It is exceptionally rare for early statutes to be preserved in the original: so much so that none of the “original” versions of the Statute of Gloucester sent out to the counties of England in 1278 is known to survive. For Edward I’s legislation as a whole, and leaving aside the reissue of Magna Carta, there are only two manuscripts that can be identified as “official” original statutes, sent out under the King’s seal, both in the Public Record Office: PRO E175/11/5 (an official copy of the Statute of Wales 1284, apparently sent to the Exchequer) and PRO E30/26/210 (an official copy of the Statute of Westminster II 1285, with remnants of a seal). For our knowledge of the Statute of Gloucester, as of most other late thirteenth-century legislation, we instead depend upon a nineteenth-century edition, Statutes of the Realm (1810), which itself is derived from the so-called “Statute Roll” (London, Public Record Office C74/1 m.47), a late thirteenth-century chancery copy of the King’s letters and enactments, which preserves the Statute in Anglo-Norman French. The editors of Statutes of the Realm also drew upon the semi-official version of the Statute in Liber A of the King’s Exchequer (London, Public Record Office E36/274 fos.311v-316v), again dating from the reign of Edward I, where the Statute is preserved in both French and Latin versions, the Latin being apparently merely a translation of the French version, with the French version accepted as the legally valid text.

These Chancery and Exchequer versions were assumed until the 1930s to be official and authorative texts. However, more recent research suggests that the earliest legislation entered on the Statute Roll, including the Statute of Gloucester 1278, was drawn not from chancery “originals” but from unofficial copies or memoranda. In particular, the Statute of 1278 as printed by its nineteenth-century editors, has itself been shown to be a composite text, incorporating not just the legislation of August 1278, but a French translation of the preamble to the 1267 Statute of Marlborough and rulings on the Quo Warranto inquests probably made before August 1278. As a result, for any authorative edition of the Statute to be prepared, the Chancery and Exchequer copies have to be supplemented with copies preserved unofficially, in books of law, generally for the benefit of lawyers and legal corporations.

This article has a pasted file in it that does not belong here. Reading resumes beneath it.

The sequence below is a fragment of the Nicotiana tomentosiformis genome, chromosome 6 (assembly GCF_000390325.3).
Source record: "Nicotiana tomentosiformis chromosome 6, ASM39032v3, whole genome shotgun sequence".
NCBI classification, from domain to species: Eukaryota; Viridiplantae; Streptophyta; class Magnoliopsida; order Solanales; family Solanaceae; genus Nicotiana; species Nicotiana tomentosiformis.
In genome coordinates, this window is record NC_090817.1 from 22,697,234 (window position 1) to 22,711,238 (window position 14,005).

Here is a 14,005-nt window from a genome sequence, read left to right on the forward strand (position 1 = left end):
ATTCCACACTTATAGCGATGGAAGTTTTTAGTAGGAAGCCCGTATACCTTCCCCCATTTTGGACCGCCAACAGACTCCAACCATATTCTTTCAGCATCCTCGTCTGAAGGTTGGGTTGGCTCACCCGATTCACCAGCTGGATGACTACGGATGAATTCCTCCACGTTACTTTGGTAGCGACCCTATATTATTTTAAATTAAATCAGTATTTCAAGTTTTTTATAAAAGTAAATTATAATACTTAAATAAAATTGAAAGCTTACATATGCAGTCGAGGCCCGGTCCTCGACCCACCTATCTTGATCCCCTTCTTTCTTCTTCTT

As a result, and as a near-contemporary version of the 1278 Statute, apparently taken from the Anglo-Norman “original” preserved in the sheriff’s office in Sussex, the present manuscript is of exceptional interest, not merely as a historic rarity but as testimony to the earliest version then circulating of the Statute’s official text. It is likely to occupy a significant place in any future project to produce definitive editions of the Edwardian legislation. Its French version is of particular interest as testimony to the precise sense in which the Statute of Gloucester was popularly received and contains clauses (noted above) found otherwise only in private copies of the Statute, not in the official or semi-“official” copies preserved in the King’s Chancery and Exchequer. It is also carries a precise date for the Statute, 2 August 1278, not in the Chancery Statute Roll and apparently not previously recorded.